By Karl Bode
On one end, you’ve got wireless carriers implying that 5G is some type of cancer curing miracle (it’s not). On the other hand, we have oodles of conspiracy theorists, celebrities, and various grifters trying to claim 5G is some kind of rampant health menace (it’s not). In reality, 5G’s not actually interesting enough to warrant either position, but that’s clearly not stopping anybody in the post-truth era.
But it’s all fun and games until somebody gets hurt.
Baseless conspiracy theories about the health impact of 5G have gone next level during the pandemic. To the point where facts-optional nitwits are not only burning down cell towers in the UK, but putting razor blades and needles underneath protest posters on telephone poles (apparently you solve public health risks by… putting peoples’ health at risk?). We’ve seen a few attacks on telecom infrastructure and employees here in the States, but it’s been notably worse in the UK, where telecom engineers are now being routinely insulted and threatened:
“Most incidents could be classified as harassment. Shouted insults, death threats, and the like. But others were more violent. Razor blades and needles had been hidden behind posters on telephone poles, waiting to catch unwitting hands. Attackers had set cellphone masts on fire and shared the videos on social media to the applause of fellow conspiracists. According to figures shared with The Verge by industry body Mobile UK, there were more than 200 incidents of abuse against telecoms engineers since March 30th and more than 90 arson attacks against mobile infrastructure.”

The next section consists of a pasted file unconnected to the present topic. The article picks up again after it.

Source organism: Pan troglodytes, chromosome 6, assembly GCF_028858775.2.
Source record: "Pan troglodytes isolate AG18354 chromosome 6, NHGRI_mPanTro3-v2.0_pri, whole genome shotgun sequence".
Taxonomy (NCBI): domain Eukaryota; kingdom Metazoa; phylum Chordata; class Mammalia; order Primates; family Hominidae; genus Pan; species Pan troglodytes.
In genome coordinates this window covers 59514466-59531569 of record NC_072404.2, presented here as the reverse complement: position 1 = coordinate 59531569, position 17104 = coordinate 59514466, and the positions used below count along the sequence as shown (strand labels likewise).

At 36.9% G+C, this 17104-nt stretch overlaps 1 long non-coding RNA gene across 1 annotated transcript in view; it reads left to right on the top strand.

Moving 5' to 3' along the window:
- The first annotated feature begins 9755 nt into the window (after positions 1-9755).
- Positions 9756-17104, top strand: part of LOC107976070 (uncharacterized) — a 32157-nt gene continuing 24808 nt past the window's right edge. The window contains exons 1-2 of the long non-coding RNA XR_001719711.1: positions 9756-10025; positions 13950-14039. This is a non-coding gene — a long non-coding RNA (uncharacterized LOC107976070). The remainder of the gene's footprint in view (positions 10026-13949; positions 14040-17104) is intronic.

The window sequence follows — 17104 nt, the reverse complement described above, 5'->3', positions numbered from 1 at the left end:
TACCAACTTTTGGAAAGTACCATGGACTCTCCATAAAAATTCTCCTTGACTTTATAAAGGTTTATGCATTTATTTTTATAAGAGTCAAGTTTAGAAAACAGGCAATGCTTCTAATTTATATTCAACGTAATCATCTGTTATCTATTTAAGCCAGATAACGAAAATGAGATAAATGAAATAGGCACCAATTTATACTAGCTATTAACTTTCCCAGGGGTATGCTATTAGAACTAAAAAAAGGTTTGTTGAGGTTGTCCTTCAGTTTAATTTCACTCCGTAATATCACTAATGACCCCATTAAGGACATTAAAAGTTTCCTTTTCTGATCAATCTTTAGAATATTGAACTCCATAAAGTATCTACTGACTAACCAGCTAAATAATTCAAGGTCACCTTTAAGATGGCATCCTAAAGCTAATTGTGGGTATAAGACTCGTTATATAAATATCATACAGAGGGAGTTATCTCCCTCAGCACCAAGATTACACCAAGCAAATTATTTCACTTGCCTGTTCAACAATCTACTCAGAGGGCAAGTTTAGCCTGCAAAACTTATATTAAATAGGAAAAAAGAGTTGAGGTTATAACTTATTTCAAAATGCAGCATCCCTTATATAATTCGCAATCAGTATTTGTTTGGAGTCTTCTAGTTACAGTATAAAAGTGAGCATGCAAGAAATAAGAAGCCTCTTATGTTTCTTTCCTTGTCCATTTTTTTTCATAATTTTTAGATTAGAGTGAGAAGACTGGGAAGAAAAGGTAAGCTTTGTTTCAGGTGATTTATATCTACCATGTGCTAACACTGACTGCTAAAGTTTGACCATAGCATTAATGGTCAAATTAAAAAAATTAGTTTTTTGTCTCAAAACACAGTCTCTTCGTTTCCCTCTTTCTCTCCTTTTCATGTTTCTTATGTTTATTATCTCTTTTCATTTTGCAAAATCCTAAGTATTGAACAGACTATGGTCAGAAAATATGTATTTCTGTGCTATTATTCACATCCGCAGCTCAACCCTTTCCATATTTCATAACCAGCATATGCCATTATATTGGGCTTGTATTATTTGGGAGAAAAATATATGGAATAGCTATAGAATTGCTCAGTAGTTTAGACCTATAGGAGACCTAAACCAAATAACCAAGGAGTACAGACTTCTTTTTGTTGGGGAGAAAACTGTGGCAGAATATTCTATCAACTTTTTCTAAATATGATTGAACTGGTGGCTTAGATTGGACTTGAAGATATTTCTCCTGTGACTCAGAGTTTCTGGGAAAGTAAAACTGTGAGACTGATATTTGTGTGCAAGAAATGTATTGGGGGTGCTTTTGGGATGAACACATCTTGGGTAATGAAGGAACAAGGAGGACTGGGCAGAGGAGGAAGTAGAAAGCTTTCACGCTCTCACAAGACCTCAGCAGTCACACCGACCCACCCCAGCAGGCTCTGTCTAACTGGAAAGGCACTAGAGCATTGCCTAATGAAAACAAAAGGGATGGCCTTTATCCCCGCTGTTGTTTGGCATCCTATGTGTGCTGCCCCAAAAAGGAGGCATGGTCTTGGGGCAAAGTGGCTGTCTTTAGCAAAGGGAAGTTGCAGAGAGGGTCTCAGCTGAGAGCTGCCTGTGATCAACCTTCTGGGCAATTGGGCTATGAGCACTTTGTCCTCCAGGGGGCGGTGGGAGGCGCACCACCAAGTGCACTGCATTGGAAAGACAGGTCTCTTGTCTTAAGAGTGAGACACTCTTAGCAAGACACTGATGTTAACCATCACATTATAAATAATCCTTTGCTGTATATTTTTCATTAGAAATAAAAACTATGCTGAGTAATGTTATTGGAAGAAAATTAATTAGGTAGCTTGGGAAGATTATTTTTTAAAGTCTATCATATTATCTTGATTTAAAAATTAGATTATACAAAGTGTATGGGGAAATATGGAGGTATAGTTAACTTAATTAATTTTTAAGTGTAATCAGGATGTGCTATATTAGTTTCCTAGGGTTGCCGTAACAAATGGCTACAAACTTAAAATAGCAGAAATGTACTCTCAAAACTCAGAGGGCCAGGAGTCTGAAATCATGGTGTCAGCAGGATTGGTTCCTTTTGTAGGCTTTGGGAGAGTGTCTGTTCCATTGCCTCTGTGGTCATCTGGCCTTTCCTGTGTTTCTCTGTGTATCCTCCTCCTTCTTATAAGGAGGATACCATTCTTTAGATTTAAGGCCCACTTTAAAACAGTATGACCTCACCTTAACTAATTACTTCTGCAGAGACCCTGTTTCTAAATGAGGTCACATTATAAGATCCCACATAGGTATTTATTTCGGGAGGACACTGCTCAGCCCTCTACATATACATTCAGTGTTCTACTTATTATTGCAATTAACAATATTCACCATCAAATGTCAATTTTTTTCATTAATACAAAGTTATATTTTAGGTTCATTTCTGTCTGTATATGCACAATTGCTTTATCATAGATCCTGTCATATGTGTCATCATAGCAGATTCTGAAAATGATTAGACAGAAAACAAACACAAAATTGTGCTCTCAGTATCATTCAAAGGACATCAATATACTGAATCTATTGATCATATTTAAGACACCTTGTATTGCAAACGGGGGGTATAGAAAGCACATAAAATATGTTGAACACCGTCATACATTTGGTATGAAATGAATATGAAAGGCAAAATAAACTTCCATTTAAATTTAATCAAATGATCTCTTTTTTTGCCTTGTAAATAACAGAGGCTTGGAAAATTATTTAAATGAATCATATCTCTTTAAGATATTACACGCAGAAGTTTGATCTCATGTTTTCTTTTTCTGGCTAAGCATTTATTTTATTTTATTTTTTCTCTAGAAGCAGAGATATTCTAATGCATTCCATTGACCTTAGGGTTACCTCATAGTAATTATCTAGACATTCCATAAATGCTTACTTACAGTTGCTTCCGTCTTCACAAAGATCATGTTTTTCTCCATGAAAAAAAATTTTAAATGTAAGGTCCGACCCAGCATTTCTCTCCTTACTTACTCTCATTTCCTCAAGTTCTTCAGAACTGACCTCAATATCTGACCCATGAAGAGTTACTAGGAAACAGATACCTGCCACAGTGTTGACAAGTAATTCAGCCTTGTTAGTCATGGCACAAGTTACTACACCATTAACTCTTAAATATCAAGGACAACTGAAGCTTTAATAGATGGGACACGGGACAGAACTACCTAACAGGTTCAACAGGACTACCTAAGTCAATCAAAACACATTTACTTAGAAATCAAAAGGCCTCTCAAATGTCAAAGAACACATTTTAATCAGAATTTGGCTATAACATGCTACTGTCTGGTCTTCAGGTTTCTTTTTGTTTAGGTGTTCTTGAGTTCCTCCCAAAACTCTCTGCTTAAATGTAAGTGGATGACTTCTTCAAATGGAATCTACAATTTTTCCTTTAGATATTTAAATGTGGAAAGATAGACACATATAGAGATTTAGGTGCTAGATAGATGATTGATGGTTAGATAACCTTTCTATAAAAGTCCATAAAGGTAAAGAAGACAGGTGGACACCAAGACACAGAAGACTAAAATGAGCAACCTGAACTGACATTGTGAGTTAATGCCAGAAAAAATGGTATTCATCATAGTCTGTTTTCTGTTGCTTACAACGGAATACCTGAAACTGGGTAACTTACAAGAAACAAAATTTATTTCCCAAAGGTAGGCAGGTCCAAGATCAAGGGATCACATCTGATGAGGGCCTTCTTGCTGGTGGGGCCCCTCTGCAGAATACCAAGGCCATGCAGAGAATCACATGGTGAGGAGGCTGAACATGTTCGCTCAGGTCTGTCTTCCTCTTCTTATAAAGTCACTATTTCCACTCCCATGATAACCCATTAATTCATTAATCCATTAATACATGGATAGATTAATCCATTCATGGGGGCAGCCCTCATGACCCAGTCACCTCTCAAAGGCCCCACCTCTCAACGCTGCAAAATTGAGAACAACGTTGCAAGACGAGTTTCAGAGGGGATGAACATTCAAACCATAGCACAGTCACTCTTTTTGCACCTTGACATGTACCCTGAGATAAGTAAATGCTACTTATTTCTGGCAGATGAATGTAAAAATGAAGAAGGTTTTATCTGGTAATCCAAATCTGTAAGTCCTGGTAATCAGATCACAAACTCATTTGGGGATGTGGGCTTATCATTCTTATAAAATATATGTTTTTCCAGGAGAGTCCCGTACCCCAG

The 5G conspiracy theorists are routinely bipartisan in nature. Some, on the left, originate from the “healing powers of crystals” and anti-vaccination set, and believe every shaky, worldview-confirming health claim they can get their hands on. Others, on the right, have stumbled into the 5G conspiracies thanks to their association with histrionic dog shit like Q Anon. In the UK, it’s at the point where technicians that don’t even work on wireless infrastructure have to tread carefully. Like the tech at the heart of the above-linked Verge article, who spends his days repairing fiber and DSL lines:
“She raised her voice almost immediately: ‘You’re killing people. You know what you’re doing. How could you do this?’”
He tried to follow company training and not engage with the accusations, but the woman was getting more and more upset. 5G was causing the symptoms of COVID-19, she told him, and he was secretly installing the high-speed network under instructions from the local council.
The woman was beginning to drag in bystanders at this point. She corralled a group of men who were drinking in the street and pointed Qureshi out to them. “He’s the one who’s killing everyone,” she told them. “He’s spreading all this virus.”
Apparently, it’s just too difficult to be able to distinguish between a DSL cabinet and a wireless tower? The problem isn’t being helped by the large number of grifting jackasses receiving unwarranted fame via social media. Or celebrities like John Cusack, who recently joined the chorus of 5G health conspiracies despite seemingly not understanding how the technology works (or that many flavors of 5G are actually far less powerful than even existing 4G networks).
Much of the recent popularity of idiotic conspiracy is driven by justified public distrust in our most important institutions. Many have lost faith in the health care system, government, news outlets, corporations, and leaders who’ve routinely prioritized profit over human health, the truth, or an equitable society. Fix the core rot at these institutions with an eye on a more equitable society, and much of the potency of conspiracy (not to mention Russia/Chinese/Iranian exploitation of said conspiracy) dissipates back into the the gullible fringes where it belongs.